The answers in each case may be different — although they nearly always relate to different investments made in health, education and livelihoods availability — but asking the question allows the policy choices to become more local and highlights the often-ignored interprovincial inequities. Local decision-makers — political or bureaucratic — should be asking, for example, why Naushehro Feroze in Sindh fares better on the HDI than its neighbouring Jamshoro and Nawabshah/Shaheed Benazirabad districts. The answer, the HDI tells us, is better education opportunities in Naushero Feroze.
The deeper divisions, however, are much more ingrained. Lahore is about 1,000 kilometres from Awaran, in Balochistan, but it might as well be a planet away in terms of human development. On a scale of 0 to 1, Lahore scores 0.877 on our HDI and is the highest performing district in Pakistan. Awaran, at 0.173, is the lowest. Here are some reasons why: in Lahore district 4.3 percent of the population experiences multidimensional poverty, in Awaran 77.2 percent do; in Lahore the expected years of schooling for both boys and girls is more than 12, in Awaran it is 3.5 years for girls and 7.5 for boys; in Lahore nearly all women receive prenatal care of some form, in Awaran only half do.
Read more: TO BE YOUNG IN PAKISTAN
The development distance between Karachi (0.854 HDI) and Kohistan (0.229) or Jhelum (0.829) and Jhal Magsi (0.183) are equally overwhelming. But the real distance is regional — and no part of Pakistan is more developmentally distant from Pakistan than Balochistan is: of the 15 districts in our ‘very low human development’ category, all but three — Tor Ghar and Kohistan in Khyber Pakhtunkhwa, Tharparkar in Sindh — are in Balochistan (as is Fata as a region). Quetta is the only district in Balochistan in the medium human development category and the next two best performing districts in the province, Pishin (0.482 HDI) and Mastung (0.459), are both worse off in terms of HDI than Punjab’s worst performing district, Rajanpur (0.506).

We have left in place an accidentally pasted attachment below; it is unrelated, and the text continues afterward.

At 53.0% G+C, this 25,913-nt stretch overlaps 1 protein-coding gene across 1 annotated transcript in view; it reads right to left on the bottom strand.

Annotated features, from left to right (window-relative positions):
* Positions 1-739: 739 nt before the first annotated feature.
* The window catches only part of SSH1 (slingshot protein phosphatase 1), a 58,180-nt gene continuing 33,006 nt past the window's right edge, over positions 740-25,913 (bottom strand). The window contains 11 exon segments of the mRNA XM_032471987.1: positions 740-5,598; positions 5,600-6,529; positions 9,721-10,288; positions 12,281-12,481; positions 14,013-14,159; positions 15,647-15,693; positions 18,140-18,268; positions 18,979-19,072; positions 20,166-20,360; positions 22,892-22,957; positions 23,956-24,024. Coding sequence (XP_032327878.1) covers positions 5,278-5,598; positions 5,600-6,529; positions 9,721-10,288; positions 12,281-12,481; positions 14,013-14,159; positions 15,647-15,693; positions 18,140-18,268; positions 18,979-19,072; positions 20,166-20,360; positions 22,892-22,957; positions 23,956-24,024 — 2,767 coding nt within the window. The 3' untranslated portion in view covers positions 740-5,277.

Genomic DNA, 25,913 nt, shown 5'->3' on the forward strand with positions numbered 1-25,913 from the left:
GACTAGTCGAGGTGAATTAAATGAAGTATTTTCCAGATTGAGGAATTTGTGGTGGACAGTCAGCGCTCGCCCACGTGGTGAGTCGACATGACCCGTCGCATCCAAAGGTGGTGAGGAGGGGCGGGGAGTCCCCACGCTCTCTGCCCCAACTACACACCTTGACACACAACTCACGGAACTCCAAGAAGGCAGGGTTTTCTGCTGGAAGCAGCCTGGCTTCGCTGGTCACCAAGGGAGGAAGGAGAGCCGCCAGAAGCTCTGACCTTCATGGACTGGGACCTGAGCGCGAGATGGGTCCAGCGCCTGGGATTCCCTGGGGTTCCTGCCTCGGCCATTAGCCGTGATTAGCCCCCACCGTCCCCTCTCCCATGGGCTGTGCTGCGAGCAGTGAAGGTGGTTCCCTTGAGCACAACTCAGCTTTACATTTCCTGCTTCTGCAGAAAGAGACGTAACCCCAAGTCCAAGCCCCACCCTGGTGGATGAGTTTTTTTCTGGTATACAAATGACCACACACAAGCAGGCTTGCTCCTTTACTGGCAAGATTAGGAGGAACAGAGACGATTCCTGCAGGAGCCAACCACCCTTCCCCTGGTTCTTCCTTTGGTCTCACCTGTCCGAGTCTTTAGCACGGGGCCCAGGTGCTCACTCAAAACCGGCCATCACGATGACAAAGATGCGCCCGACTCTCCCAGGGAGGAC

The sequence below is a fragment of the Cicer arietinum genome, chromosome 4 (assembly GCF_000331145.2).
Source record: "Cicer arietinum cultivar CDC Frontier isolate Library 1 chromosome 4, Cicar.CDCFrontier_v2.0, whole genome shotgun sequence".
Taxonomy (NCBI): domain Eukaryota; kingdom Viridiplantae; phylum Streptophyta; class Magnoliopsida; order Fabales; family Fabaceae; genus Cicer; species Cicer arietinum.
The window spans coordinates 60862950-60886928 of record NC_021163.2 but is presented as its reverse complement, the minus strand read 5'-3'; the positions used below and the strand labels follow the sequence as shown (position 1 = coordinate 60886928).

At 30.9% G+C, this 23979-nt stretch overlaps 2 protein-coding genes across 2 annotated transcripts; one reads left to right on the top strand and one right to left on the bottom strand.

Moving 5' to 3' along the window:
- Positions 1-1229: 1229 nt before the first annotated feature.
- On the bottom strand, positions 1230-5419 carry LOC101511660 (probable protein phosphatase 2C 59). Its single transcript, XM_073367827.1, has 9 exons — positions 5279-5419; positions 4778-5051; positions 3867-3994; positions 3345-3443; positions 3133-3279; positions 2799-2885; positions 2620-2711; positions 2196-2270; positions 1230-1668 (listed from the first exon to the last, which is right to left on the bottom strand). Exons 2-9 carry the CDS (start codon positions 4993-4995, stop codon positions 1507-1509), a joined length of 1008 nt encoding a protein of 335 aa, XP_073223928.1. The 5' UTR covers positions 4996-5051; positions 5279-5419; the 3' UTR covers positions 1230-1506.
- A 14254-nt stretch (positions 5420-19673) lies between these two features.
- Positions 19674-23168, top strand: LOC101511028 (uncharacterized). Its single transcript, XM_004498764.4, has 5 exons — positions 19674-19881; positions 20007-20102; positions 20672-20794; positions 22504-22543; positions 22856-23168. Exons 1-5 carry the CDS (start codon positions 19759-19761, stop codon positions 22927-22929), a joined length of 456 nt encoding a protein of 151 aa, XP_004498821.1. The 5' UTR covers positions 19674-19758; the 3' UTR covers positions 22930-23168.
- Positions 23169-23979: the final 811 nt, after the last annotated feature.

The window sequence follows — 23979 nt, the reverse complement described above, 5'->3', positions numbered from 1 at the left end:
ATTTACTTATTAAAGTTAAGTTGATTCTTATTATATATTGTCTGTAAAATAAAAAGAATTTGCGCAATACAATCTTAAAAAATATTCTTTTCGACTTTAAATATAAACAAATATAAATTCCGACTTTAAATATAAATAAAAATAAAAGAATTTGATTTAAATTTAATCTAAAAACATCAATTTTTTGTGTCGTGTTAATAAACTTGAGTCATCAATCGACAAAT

ROOM TO IMPROVE
Ingrained as many of these inequities are, our temporal analysis over a 10-year period (2005-2015) suggests that it need not be permanent. While some movements on the HDI can be because of statistical quirks or new data, for the most part, investments in health, education and livelihoods translate into better HDI performance at a fairly quick pace.
An analysis of how the four provinces have fared on the index over this decade suggests that Punjab has maintained a steady clip, moving from 0.583 (low medium) on the human development index in 2005 to reaching 0.732 (high medium) by 2015. Sindh, on the other hand, has fared less impressively — in 2005 it stood nearer to Punjab, at 0.559 (low medium), but by 2015 it reached only 0.620 (medium). Meanwhile, Khyber Pakhtunkhwa has taken good advantage of this. Khyber Pakhtunkhwa’s HDI was 0.463 (low medium) in 2005, well below Sindh’s, but by 2015 it was nearly at par with an HDI score of 0.628. Balochistan, inched out of the very low HDI status it had in 2005 (0.294) to the low HDI status (0.421), but with very little momentum.
A interesting indicator is that, of the 10 districts that showed the least improvement in ranking in this 10-year period, six were in Sindh (Tharparkar, Shikarpur, Mirpurkhas, Ghotki, Badin, Sukkur) and the remaining four in Balochistan (Quetta, Killa Abdullah, Ziarat, Jhal Magsi). On the other hand, of 10 districts showing the most improved ranking, four were in Khyber Pakhtunkhwa (Malakand, Chitral, Mansehra, Charsadda) and three in Punjab (Okara, Khushab, Lodhran). An analysis of the district-by-district movement on the HDI over the decade only confirms this trend. Of the 24 districts in Sindh, only two (Dadu, Larkana) improved their ranking in the 2005-2015 period. Of Khyber Pakhtunkhwa’s 25 districts, as many as 11 moved up (Abbottabad, Buner, Charsadda, Chitral, Haripur, Karak, Lakki Marwat, Malakand, Mansehra, Mardan, Peshawar).
Development is not, and must not be turned into, a horse race. It is not our intention for the Pakistan HDI to be used thus. In the best of worlds, policymakers responsible for each district — local and provincial politicians and officials — would look at their own performance and ask how it can be made better. Maybe, look around at others for ideas on what might also work for them. For the most part, given the way how human development and the HDI, is conceptualised, the answer will nearly always be the same: invest in education, in health, in livelihoods.
The writer is the founding Dean of the Pardee School of Global Affairs at Boston University. He tweets @AdilNajam
Published in Dawn, EOS, May 13th, 2018